Gratitude initiates and intensifies true humility!
There is an often-told story about St. Martin de Porres regarding his humility. The setting of the story is when the priory is in financial difficulty. Everyone in the community decided to sell the valuable assets of the priory to cover living expenses. As soon as St. Martin heard about the convent's situation, he went to the superior and made a suggestion:
"I am just a poor mulatto. Instead of selling those precious things, please sell me. I am the property of the Order.”
What a surprising story! A friar humbles himself and makes sacrifices for the community, believing he is less valuable than the goods. What allowed him to do such a thing?
It is always possible for us to succumb to temptations, which, if we are not careful to recognize and avoid them, prevent us from possessing the same humility as St. Martin de Porres. That temptation is to live in outward humility! Many people these days often see humility as synonymous with lowering themselves. The more deeply you lower yourself, the more profound humility you will attain. However, is it necessary to keep lowering yourself, raising others above yourself, to have true humility? Or do we just have to choose things that no one wants to do, accept lower positions, live patiently, leave others to do whatever they want, and then we are living in humility according to the word of God? Such actions can be an expression of true humility, but that is not enough. Indeed, some people use this lifestyle as merely a strategy to get honored. Therefore, to reach true humility as St. Martin did, we must examine its foundation.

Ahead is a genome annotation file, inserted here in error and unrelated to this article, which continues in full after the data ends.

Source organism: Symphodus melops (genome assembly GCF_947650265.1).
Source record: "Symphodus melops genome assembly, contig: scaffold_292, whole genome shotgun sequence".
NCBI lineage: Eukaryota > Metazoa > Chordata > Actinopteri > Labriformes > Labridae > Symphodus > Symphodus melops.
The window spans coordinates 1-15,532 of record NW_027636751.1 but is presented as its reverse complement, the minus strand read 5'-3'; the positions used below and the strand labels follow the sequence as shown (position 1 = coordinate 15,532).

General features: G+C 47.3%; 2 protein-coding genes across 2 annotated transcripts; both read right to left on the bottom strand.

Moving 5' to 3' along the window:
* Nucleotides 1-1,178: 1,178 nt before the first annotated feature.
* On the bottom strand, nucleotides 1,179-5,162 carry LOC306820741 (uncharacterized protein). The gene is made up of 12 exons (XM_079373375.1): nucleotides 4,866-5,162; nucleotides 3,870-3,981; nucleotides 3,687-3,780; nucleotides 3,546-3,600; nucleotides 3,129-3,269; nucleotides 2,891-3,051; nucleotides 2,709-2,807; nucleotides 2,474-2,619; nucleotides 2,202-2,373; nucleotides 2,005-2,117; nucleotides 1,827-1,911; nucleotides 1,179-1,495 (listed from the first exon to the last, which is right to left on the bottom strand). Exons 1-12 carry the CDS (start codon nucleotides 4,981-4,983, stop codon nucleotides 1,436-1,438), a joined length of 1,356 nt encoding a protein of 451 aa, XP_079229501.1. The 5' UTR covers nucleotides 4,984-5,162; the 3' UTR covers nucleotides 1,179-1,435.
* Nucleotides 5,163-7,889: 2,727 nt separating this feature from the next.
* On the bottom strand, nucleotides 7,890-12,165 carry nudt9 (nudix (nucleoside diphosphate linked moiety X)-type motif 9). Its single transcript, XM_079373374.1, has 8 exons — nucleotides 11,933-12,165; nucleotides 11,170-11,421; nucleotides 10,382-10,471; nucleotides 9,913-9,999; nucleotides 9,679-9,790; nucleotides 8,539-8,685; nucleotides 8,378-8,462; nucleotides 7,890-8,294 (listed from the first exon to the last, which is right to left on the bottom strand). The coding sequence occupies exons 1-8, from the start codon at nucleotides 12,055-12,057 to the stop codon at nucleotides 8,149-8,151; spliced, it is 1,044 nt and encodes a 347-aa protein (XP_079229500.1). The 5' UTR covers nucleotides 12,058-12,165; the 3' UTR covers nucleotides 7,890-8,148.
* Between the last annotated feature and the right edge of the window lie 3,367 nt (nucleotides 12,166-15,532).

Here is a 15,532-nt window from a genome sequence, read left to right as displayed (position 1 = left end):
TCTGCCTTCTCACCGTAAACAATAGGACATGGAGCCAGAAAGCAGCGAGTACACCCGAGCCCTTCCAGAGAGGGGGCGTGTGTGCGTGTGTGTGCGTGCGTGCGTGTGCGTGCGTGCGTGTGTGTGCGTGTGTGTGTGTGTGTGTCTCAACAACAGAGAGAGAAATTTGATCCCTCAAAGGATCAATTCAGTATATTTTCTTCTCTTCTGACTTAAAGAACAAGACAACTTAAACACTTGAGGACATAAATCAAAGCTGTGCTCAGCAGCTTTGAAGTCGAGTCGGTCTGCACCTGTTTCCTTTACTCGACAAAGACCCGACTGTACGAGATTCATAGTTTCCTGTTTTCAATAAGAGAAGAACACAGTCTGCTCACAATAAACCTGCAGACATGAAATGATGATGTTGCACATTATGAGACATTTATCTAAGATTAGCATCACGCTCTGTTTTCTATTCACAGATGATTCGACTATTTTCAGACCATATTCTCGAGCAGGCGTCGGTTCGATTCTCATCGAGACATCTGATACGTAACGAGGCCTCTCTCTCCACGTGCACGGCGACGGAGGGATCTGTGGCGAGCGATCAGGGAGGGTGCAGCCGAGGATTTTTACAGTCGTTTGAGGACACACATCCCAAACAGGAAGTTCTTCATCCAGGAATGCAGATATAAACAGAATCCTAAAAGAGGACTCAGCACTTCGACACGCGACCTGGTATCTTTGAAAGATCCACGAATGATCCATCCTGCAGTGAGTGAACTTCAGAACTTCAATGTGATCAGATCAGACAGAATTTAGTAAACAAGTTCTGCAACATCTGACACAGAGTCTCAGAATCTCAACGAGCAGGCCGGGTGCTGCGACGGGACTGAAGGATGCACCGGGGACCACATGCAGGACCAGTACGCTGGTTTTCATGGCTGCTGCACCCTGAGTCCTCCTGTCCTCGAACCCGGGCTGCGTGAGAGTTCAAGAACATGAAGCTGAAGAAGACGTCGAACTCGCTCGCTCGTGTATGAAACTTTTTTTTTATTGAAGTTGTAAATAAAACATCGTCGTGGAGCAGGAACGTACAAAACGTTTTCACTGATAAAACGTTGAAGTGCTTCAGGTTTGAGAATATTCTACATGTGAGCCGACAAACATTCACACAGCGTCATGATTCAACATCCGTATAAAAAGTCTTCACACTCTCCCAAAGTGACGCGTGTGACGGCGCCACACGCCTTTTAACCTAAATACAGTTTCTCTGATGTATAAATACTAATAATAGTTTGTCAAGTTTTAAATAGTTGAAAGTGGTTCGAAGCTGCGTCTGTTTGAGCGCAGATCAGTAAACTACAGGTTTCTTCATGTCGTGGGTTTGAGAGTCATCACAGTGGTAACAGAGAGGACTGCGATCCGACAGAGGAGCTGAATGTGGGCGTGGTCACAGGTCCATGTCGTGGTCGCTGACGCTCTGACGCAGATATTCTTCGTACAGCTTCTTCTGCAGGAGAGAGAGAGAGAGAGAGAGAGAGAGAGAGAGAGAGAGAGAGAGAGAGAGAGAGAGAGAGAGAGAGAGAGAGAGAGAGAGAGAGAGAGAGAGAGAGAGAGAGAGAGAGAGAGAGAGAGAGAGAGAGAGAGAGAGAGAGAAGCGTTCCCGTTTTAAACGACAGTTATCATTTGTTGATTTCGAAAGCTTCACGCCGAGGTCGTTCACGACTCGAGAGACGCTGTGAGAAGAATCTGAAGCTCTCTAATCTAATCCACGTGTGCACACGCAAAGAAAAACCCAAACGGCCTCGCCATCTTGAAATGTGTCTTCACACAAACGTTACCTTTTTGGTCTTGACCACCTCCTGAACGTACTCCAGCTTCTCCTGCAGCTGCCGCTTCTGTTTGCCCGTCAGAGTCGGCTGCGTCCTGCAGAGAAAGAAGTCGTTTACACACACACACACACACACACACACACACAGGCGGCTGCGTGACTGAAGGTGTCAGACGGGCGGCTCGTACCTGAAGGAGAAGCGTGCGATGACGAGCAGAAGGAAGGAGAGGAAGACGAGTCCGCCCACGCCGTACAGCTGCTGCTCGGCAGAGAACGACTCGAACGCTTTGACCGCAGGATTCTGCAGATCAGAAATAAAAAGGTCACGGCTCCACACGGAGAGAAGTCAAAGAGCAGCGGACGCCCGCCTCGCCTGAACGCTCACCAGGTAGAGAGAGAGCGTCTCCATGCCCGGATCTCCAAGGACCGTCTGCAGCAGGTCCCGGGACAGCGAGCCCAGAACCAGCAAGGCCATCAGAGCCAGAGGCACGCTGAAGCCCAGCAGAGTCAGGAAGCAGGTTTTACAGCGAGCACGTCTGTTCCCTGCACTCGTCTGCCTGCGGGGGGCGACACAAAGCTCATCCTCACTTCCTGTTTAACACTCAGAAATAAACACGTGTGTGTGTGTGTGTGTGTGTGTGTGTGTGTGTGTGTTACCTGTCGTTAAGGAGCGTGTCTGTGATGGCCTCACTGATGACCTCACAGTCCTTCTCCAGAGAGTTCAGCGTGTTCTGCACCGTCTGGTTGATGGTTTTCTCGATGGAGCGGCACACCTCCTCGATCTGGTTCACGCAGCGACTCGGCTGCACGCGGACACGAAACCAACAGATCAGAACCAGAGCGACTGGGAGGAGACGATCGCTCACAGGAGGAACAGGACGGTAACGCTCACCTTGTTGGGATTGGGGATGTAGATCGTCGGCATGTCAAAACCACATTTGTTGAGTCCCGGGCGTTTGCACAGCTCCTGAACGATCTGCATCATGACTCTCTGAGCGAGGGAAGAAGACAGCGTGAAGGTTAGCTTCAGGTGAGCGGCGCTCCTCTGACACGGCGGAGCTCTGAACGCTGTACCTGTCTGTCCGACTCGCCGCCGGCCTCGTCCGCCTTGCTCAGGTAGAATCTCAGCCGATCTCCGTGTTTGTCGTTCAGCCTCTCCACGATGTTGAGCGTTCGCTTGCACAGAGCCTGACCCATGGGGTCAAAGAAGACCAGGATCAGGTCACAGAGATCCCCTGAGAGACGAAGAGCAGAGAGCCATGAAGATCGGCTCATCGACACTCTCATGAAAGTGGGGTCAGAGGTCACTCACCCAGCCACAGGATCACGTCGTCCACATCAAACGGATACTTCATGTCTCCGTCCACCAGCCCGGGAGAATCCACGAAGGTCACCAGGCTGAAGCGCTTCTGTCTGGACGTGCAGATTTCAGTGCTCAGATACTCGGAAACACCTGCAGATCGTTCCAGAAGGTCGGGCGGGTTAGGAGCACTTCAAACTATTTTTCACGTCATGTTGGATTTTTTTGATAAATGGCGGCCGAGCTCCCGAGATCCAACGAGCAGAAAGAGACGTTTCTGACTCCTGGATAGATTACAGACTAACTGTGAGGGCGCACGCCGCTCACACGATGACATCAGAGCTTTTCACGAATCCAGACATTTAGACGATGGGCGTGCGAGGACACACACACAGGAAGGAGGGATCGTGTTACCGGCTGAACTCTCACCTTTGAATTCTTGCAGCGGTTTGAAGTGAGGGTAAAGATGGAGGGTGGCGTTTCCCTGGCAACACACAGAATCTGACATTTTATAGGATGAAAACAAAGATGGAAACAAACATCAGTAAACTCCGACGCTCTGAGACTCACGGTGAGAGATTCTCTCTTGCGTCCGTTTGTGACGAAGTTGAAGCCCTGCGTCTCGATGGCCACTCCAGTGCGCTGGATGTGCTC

St. Martin lived a righteous life before God. He always acknowledged his sins and lowliness, his inability to deserve the grace that God gave him. His life was a constant thanksgiving, as he understood that everything he had was from God's grace and mercy. That true self-knowledge was the most fundamental starting point for His humility.
The essence of humility is not that we compare ourselves to others. It is not that the deeper one lowers oneself, the more humble one is. No! The foundation of humility is daring to look into one's own depths before God. When St. Martin sincerely acknowledged himself and believed that he was no better than anyone else, he was really looking into the depths of his heart. In that depth, we will know who we are and that all of us human beings, are fearful, vulnerable, extremely weak, and hopeless. So, can we still consider ourselves superior to others? Do we still dare to act as if we don't need God in our lives? True humility takes us further than lowering ourselves, because we now know that we are completely dependent on God. We are completely vulnerable to evil, death, and despair. All we can do is rely entirely on God's power and mercy.
Let us begin to live a humble life by recognizing the depths of who we are. Only in this way can a humble lifestyle give us a life of love and harmony with God and everyone. Acknowledging our own weaknesses, we will be able to entrust God with our lives. Thus, indirectly, humility helps us to be heralds of hope in a world of despair, pride, and opposition to God.
May St. Martin de Porres pray for us so that we can live that humility.
Br. Tam Nguyen, O.P. | Member of the Province of Vietnam | Meet the Brothers in Formation HERE